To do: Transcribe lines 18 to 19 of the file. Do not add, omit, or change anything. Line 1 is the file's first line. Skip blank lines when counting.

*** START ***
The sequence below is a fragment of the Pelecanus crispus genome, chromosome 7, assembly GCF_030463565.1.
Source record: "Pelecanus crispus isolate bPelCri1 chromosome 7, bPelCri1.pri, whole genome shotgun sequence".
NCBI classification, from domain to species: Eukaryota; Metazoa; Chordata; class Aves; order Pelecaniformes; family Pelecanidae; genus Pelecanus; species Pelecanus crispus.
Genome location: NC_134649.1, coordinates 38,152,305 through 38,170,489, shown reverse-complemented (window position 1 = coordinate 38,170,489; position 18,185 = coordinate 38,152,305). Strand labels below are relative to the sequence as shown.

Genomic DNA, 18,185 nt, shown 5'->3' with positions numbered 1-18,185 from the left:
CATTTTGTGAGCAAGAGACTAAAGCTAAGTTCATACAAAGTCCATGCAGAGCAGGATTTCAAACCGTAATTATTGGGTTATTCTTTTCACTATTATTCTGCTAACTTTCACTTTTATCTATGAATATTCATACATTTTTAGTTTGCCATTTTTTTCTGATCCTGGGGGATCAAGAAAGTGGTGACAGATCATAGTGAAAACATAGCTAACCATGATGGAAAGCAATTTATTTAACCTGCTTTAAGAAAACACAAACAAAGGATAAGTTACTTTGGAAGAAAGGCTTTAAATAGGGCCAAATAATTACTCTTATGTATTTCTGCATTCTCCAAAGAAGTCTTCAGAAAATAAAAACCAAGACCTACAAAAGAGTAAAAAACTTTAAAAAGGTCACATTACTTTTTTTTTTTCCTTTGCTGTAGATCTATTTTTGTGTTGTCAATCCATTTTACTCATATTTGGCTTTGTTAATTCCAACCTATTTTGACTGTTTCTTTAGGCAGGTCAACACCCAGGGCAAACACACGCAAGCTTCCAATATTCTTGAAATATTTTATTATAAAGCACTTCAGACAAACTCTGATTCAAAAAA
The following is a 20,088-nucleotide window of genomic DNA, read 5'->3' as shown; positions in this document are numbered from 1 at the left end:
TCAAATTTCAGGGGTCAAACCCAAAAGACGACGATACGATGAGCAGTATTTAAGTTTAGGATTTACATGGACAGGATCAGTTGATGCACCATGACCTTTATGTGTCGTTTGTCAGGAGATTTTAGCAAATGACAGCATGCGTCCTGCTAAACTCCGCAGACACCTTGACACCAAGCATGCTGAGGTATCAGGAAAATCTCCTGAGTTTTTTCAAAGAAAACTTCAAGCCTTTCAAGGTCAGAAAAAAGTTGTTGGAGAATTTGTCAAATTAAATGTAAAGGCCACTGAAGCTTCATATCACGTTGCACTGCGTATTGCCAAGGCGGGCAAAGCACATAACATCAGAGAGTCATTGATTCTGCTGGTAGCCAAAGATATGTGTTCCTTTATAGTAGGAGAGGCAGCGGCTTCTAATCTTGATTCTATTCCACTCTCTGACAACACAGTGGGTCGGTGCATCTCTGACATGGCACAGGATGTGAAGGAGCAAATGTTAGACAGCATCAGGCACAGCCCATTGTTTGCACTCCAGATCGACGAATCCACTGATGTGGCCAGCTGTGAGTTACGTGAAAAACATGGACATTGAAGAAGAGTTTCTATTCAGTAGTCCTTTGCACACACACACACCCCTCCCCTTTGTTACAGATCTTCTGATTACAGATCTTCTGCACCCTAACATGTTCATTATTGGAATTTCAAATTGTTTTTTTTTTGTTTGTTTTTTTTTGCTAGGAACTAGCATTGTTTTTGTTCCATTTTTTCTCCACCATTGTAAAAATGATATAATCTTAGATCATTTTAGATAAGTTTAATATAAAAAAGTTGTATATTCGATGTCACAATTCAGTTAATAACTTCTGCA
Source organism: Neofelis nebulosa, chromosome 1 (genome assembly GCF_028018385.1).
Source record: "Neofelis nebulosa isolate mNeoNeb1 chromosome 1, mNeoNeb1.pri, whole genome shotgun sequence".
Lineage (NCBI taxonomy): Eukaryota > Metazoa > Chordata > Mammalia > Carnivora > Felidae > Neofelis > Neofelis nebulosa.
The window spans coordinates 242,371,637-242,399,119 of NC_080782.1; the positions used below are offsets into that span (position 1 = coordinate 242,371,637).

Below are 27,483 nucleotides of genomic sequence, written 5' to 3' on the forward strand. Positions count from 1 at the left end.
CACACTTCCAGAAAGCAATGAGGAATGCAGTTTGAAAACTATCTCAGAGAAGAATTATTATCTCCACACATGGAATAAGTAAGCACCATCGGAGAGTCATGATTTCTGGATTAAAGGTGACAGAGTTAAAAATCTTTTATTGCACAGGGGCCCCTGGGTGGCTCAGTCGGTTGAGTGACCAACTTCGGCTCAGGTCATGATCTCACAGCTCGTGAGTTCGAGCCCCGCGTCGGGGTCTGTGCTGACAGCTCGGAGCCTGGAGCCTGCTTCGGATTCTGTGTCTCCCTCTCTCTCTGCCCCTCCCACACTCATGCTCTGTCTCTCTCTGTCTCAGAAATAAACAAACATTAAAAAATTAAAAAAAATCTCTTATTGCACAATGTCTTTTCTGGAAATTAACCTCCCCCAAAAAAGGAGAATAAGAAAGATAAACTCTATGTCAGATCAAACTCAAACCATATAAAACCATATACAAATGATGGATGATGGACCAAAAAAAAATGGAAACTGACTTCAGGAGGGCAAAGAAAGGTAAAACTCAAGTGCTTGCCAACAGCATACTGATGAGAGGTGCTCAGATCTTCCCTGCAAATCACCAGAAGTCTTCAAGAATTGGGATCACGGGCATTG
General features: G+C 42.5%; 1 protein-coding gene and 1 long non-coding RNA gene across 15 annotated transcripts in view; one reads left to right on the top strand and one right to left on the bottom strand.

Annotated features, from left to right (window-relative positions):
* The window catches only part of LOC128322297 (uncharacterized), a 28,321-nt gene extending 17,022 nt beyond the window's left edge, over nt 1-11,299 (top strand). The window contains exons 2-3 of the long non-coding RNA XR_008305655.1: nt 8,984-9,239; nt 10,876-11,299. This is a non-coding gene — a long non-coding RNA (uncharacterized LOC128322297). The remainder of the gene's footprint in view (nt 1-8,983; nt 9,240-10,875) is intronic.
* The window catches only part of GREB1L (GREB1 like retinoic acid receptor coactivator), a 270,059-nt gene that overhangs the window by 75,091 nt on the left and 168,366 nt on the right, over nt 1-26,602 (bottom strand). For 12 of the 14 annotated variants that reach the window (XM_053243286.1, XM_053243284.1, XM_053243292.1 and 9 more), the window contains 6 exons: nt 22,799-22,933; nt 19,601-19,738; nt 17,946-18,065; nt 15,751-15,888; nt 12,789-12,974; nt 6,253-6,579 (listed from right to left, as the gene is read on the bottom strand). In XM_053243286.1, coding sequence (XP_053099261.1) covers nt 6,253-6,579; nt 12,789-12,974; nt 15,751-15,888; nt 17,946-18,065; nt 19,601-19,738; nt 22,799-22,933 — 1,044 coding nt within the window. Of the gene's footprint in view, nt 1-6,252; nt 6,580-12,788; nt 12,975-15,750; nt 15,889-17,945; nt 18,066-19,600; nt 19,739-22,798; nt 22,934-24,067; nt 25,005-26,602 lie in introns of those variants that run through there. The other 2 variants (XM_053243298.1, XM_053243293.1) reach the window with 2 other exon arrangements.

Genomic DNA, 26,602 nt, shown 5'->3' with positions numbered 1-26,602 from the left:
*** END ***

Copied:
* The window catches only part of GREB1L (GREB1 like retinoic acid receptor coactivator), a 270,059-nt gene that overhangs the window by 75,091 nt on the left and 168,366 nt on the right, over nt 1-26,602 (bottom strand). For 12 of the 14 annotated variants that reach the window (XM_053243286.1, XM_053243284.1, XM_053243292.1 and 9 more), the window contains 6 exons: nt 22,799-22,933; nt 19,601-19,738; nt 17,946-18,065; nt 15,751-15,888; nt 12,789-12,974; nt 6,253-6,579 (listed from right to left, as the gene is read on the bottom strand). In XM_053243286.1, coding sequence (XP_053099261.1) covers nt 6,253-6,579; nt 12,789-12,974; nt 15,751-15,888; nt 17,946-18,065; nt 19,601-19,738; nt 22,799-22,933 — 1,044 coding nt within the window. Of the gene's footprint in view, nt 1-6,252; nt 6,580-12,788; nt 12,975-15,750; nt 15,889-17,945; nt 18,066-19,600; nt 19,739-22,798; nt 22,934-24,067; nt 25,005-26,602 lie in introns of those variants that run through there. The other 2 variants (XM_053243298.1, XM_053243293.1) reach the window with 2 other exon arrangements.

Genomic DNA, 26,602 nt, shown 5'->3' with positions numbered 1-26,602 from the left: